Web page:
Reiter said that Biognosys was also exploring the use of neural networks in its software, noting that it has become fairly straightforward to plug and play different analytical strategies for classifying peaks, allowing researchers to fairly easily apply different machine learning approaches or neural networks.
Reiter said the company is also using deep learning to predict peptide properties like retention time, fragmentation patterns, and collisional cross section.
He said that the main benefit of this approach currently is that it could allow for researchers to do DIA experiments without having to generate the spectral libraries typically used for such analyses.
His comments echoed earlier previous remarks from Jürgen Cox, group leader in computation systems biochemistry at the Max Planck Institute of Biochemistry, who noted this year that he believed deep learning tools would make it possible to replace experimentally generated libraries with spectral prediction tools.
"In the long run I don't think that we will be generating libraries anymore, which is actually the part that makes DIA a little bit work intensive, especially for smaller labs," he said.
Ralser's emphasis on short mass spec experiments fits with the broad direction taken by much of the proteomics field in recent years as many prominent researchers and vendors have moved to emphasize the number of samples that can be reproducibly analyzed, rather than the depth of proteomic coverage a particular workflow enables.
Reiter likewise noted the move toward higher-throughput workflows and highlighted the partnership the company announced this week with oncology firm Indivumed to run large-scale mass spec experiments generating proteomic and phosphoproteomic data from that company's cancer sample database.
He said, though, that from a commercial standpoint, the company had seen little demand for runs shorter than 30 minutes, noting that that amount of mass spec time would cost a customer only around $20 to $30.
"That's not much money, so you would have to have a special reason to go below half an hour of measurement time," he said, observing that demand for greater throughput could be met by running samples on multiple instruments in parallel.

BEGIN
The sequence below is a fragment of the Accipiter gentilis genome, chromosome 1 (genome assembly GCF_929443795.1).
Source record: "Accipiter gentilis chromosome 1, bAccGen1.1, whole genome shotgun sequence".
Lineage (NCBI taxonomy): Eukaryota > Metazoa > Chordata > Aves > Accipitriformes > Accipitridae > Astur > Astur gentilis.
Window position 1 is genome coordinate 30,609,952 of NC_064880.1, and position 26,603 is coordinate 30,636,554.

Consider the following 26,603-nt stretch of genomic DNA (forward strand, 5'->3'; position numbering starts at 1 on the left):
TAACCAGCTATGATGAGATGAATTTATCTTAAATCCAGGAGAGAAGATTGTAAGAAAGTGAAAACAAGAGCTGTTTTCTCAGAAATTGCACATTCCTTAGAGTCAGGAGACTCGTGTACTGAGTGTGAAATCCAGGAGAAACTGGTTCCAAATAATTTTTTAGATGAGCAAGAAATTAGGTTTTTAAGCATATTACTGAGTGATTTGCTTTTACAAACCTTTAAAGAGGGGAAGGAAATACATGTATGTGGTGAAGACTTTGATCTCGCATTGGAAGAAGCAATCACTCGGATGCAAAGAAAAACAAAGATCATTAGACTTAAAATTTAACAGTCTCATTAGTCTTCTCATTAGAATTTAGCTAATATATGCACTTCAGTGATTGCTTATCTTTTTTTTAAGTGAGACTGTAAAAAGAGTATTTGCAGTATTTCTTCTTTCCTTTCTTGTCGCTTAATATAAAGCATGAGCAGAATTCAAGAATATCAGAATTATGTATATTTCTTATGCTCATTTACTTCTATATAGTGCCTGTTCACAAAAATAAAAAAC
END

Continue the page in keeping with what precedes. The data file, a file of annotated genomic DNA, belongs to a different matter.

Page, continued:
"People always want to push the boundaries, but on the commercial side there is not that huge of a need to go below half an hour at the moment," he said.
Ralser said that DIA-NN's ability to deconvolute data from very short gradients makes it potentially useful in combination with the Scanning Swath workflow Sciex recently introduced.
The Scanning Swath workflow uses a sliding quadrupole window as opposed to stepped isolation windows, which boosts performance by improving ion accumulation and providing additional information for matching of precursor and fragment ions.
The additional information for matching precursors and fragments comes from the fact that as the isolation window slides across the mass range of interest, precursor and product ions can be seen entering and leaving the window, and those entry and exit times provide another parameter that can be used to resolve complex spectra.
"The first quadrupole is no longer acquiring mass windows but is continuously scanning," Ralser said. "With Scanning Swath you can have even faster duty cycles, and so I see the possibility of using DIA-NN to deconvolute these complex spectra.
Ralser and co-authors including several Sciex researchers published a bioRxiv preprint in May describing the use of the Scanning Swath method in combination with the DIA-NN software, running five-minute LC gradients using standard high-flow chromatography and quantifying around 3,000 proteins in cell digest samples.
"The combination of DIA-NN with Scanning Swath and high flow chromatography opens the door to lots of applications that proteomics before just couldn't do," he said. "We can go now, for instance, into the epidemiological space, recording tens of thousands of proteomes."